Coincidences are a trip, aren’t they? Like when you think of someone you haven’t seen in forever and suddenly you hear from them? Most of us have had experiences like that and I seem to be having a surge in this phenomenon lately.
Recently, I wrote about a meeting I had with a JDRF rep who mentioned a fellow D-Mom that she wanted me to meet named Sarah. A couple of hours after leaving the meeting I met Sarah, quite by chance, in a children’s clothing store. That had me scratching my head and pondering the mysterious powers of the universe for days afterward.
Well, it’s happened again.
Just this morning I was drying my hair, lost in thought as I usually am during this daily post-shower ritual. I was thinking about Jenna starting full time kindergarten next fall. As you can imagine, this is something that has been on my mind a lot lately. I was mentally composing the brief speech that I plan to deliver to the staff prior to the start of the school year in, an effort to teach them what they will need to know to ensure Jenna’s safety. I arrived at the point where I would present the glucagon kit to them…and my mind came to a screeching halt.
This is about where I figure I will lose many of them. When I start explaining the process of reconstituting the glucagon powder in the vial with the saline in the syringe, then drawing up only half the normal adult dose and administering a lifesaving, intramuscular injection to my little girl should she become unconscious and unable to ingest carbohydrates by mouth, I imagine they’ll be making every effort to look confident on the outside while silently screaming on the inside. I get that. It’s not something I like to imagine having to do either. It’s bad enough that the nature of the situation requiring the administration of glucagon would be a stressful one, but then to expect a person to remember how to perform a multi-step, invasive procedure to literally save a child’s life – a procedure the person has likely never had the oportunity to practice, well, the task is incredibly daunting, to say the least.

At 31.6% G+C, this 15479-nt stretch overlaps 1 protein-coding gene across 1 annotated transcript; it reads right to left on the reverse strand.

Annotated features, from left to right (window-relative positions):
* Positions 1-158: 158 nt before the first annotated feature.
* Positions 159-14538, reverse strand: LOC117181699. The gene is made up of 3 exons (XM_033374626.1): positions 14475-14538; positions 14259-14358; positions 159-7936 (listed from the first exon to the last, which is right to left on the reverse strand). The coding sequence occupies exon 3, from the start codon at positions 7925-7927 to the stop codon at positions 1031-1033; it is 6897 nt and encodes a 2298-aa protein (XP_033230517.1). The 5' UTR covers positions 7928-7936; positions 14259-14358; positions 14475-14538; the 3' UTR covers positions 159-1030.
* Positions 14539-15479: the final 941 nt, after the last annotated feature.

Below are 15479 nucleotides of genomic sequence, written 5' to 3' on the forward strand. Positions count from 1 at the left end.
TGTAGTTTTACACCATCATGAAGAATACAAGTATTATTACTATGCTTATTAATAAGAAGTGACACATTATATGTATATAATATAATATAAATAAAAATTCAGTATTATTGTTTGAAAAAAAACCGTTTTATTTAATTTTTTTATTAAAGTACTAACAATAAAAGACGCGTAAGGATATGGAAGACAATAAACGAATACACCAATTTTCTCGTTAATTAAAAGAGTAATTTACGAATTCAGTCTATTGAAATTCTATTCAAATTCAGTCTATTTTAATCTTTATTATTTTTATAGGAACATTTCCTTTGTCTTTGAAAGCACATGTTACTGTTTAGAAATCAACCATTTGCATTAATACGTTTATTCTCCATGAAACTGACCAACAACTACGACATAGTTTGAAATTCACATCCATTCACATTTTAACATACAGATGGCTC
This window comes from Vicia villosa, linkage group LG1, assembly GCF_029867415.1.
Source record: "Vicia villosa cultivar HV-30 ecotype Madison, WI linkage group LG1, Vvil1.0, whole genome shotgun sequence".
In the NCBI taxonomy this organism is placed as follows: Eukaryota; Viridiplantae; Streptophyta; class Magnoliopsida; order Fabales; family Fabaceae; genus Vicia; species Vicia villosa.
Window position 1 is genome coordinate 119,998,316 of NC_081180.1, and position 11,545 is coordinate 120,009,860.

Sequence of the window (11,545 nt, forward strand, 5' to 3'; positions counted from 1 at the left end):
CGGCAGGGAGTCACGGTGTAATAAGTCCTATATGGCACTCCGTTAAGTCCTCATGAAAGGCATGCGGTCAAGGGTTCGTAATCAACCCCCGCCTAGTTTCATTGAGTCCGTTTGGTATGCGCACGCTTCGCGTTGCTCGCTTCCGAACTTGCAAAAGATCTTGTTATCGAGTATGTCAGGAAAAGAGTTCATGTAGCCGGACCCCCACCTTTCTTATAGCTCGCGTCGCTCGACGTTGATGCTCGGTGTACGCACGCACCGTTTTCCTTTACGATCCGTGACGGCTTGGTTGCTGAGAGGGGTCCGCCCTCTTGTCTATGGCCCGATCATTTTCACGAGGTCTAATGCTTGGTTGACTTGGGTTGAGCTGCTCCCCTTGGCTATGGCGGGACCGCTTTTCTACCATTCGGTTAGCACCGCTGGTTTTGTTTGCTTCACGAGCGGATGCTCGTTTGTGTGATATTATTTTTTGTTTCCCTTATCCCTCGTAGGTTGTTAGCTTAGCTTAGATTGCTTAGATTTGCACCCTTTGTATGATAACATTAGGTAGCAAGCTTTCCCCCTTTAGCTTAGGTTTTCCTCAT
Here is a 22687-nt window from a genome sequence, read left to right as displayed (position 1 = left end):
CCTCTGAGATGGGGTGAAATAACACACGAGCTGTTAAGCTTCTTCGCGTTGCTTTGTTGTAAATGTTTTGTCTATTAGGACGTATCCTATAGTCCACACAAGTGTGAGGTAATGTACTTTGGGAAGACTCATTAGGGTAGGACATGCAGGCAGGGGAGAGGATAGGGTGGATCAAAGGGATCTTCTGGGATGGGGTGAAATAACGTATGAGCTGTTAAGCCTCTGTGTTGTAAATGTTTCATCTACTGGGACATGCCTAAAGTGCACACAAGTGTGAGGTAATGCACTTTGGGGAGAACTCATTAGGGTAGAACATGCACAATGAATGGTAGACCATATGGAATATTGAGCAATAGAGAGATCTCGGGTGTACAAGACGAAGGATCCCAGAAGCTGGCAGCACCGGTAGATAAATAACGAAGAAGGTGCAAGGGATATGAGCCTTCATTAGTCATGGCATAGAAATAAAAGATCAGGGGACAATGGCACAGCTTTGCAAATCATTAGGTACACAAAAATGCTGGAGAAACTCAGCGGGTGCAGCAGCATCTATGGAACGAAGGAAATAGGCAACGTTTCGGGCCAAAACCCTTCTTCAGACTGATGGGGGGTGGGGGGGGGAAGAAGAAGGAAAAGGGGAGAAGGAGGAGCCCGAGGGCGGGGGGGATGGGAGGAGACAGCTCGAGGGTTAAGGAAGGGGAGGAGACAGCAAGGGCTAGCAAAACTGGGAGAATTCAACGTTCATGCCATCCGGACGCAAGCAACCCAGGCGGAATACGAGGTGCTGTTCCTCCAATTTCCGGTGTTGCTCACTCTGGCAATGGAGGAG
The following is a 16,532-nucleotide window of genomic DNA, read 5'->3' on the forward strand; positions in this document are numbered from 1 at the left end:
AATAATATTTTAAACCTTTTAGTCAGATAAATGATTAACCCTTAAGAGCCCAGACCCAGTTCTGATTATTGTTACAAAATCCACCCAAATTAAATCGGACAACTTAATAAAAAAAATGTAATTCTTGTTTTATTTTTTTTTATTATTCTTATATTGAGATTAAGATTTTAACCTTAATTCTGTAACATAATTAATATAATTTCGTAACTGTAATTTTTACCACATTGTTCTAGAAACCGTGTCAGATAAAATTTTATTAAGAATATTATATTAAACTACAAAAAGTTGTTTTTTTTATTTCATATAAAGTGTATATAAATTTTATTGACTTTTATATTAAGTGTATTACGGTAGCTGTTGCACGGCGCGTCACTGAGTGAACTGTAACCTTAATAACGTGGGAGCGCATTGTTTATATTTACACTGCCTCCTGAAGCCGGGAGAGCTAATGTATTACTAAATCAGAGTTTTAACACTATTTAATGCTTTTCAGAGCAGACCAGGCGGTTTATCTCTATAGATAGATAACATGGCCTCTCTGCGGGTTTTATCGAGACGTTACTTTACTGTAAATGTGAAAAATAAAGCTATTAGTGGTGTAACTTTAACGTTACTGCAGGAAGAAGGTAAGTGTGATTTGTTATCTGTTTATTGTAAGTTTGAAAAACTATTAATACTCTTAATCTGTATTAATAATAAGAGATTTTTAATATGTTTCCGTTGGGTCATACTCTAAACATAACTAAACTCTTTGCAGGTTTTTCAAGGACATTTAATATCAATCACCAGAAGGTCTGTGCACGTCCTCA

Why can’t this be like using an EpiPen on a child having an anaphylactic reaction?! There must be a way!
With an EpiPen, all that is essentially required is to uncap the pen and press it against the victims upper, outer leg, holding it there long enough for the lifesaving epinephrine to be administered (about 10 seconds). It can’t get much simpler than that. The reason glucagon can’t be packaged the same way is because the glucagon isn’t stable when it is in liquid form. It must be mixed just prior to being administered. Therein lies the dilemma.
So I was sitting in the living room with my family this evening, one eye on the movie we were watching and another eye on my Twitter feed. I read a tweet from Amy who writes a fabulous blog called Diabetes Mine. Amy has been attending the third annual Roche Diabetes Social Media Summit in San Diego for the past few days. Her tweet stated that while attending the summit this year, she “..got a demo of a new GlucaPen for easy emergency glucose delivery.” Included with her tweet is a link to a post she had written almost one year ago, which you can read here, describing the GlucoPen that is in the works that reduces the steps required to reconstitute and administer the life-saving glucagon!
This is so fantastic! It’s exactly what I was wishing for as I was drying my hair this morning! I’m not sure when this cool little device will be made available to the public, but it sounds pretty promising. Maybe soon I will be able to present teachers and school office staff with a much less intimidating, more user-friendly device to use in the event of a worst case scenario. It can’t come soon enough. And it’s rather interesting that just this morning I was daydreaming about this very thing.
I think tomorrow morning, while I dry my hair, I’ll utter a wish for a cure. It’s worth a try.